These public and private keys are integral components of cryptocurrencies built on blockchain networks. These cryptocurrencies fall under the larger field of public key cryptography (PKC) or symmetric encryption (AE). 

In PKC, the goal is to trivially switch states while making reversing the process nearly impossible, showing that you know a secret without divulging it. Due to its one-way mathematical nature, the product is ideal for verifying the authenticity of something (for example, a transaction) since it cannot be forged. According to PKC, two keys are used, a public key and a private key, often represented by a padlock (public key) and the actual key to open the padlock (private key).


PKC is based on the mathematical primitive of “Trapdoor Functions”, which are easy to solve in one direction but nearly impossible to reverse.  

Computers would need a lot of time (i.e., thousands of years) to calculate the correct answer to this problem. In the context of PKC, such mathematical tricks as Prime Factorization are the trapdoor functions that prevent reverse engineering (i.e., forging) cryptographic signatures since they require the computer to solve an impossible math problem. 

Public and Private Keys

The primary purpose of PKC is to enable private, secure communication using digital signatures in a public channel where there can be malicious eavesdroppers. In the context of cryptocurrencies, the goal is to verify that the funds allocated from an account have actually been spent by the account owner, over a peer-to-peer network of public blockchains.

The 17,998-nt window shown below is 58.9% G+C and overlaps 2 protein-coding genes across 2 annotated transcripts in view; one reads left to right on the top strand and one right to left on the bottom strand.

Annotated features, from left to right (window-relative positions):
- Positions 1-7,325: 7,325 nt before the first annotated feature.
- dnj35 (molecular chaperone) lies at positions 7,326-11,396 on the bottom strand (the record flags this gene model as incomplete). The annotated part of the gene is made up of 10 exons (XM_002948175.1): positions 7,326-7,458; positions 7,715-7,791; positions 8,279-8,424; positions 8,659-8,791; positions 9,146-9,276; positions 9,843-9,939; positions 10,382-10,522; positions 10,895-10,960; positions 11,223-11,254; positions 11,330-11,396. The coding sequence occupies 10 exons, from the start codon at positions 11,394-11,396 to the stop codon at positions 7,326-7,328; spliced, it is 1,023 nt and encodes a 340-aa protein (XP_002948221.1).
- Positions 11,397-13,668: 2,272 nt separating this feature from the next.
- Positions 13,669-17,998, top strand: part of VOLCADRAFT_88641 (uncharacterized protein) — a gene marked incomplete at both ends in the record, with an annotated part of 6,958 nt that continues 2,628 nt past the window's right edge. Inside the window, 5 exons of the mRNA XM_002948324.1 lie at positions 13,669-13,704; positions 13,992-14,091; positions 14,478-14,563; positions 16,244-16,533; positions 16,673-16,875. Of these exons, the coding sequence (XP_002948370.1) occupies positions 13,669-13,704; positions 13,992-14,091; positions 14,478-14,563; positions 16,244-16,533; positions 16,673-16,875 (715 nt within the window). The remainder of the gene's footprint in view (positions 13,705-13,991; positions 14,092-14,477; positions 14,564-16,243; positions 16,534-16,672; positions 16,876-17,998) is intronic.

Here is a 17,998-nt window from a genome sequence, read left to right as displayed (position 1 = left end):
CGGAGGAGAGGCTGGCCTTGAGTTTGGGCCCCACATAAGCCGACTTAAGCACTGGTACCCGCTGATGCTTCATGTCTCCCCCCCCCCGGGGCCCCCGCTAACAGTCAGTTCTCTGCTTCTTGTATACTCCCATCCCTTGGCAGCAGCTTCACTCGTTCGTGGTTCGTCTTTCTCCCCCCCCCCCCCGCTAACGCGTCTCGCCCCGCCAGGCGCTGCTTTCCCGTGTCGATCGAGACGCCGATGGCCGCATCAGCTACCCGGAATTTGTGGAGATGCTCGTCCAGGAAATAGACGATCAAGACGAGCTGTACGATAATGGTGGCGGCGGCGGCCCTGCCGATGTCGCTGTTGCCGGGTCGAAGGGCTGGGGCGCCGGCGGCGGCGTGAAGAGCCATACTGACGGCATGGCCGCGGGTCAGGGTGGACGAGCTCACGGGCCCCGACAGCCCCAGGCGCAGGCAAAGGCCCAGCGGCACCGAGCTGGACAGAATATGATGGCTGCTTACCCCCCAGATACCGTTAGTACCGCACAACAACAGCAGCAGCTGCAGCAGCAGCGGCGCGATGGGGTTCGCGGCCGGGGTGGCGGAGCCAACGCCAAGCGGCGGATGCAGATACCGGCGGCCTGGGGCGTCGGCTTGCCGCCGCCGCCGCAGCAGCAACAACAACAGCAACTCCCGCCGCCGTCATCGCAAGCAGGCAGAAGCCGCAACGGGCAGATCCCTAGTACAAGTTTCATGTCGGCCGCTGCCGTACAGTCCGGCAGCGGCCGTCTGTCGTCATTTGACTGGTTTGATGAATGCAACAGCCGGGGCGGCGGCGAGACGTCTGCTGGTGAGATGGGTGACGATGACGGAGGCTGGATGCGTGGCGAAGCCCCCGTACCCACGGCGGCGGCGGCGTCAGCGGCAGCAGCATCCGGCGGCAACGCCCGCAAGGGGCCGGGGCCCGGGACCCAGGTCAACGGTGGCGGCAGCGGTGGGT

Whenever you own a cryptocurrency, what you actually own is a “private key.” Your “private key” gives the owner the ability to spend the cryptocurrency associated with it. Since it provides access to your cryptocurrencies, it should remain private, as its name suggests. 

There is a private key as well as a public key, and the public key links to the private key through a cryptographic process. The public key can be recovered if you possess a private key. Despite this, it is impossible to get the private key using only the public key.


A private key is A’s digital signature, which she uses to prove she is the person who spent money or sent a message. 

As an example, if A wanted to send B a message through a channel that C was listening to, she could encrypt the message with her private key and send it. Her message also includes a special value, referred to as a hash output, that is sent to B using his public key. Using the hash output, the message, and his private key, B can decrypt and decode the message.

Because C only has A’s public key and his own private/public key pair, he is not able to read the message. It is the beauty of trapdoor functions. C cannot reverse engineer A’s message or private key because it was built using a trapdoor function. 

A Bitcoin transaction is made up of a series of inputs and outputs of users transferring bitcoins between their public Bitcoin wallet addresses as inputs and outputs in the bitcoin UTXO transaction model. By publishing her public key on the web, A can allow others to send bitcoins to her address knowing she holds the private key. 

A node in Bitcoin checks and validates transactions in the network to make sure none of them have been forged using basic consensus rules and cryptographic proofs that the public/private key pairs are valid (Proof of work). Therefore, it is virtually impossible to fake transactions in cryptocurrencies such as Bitcoin which use PKC since their integrity is protected by mathematical proofs.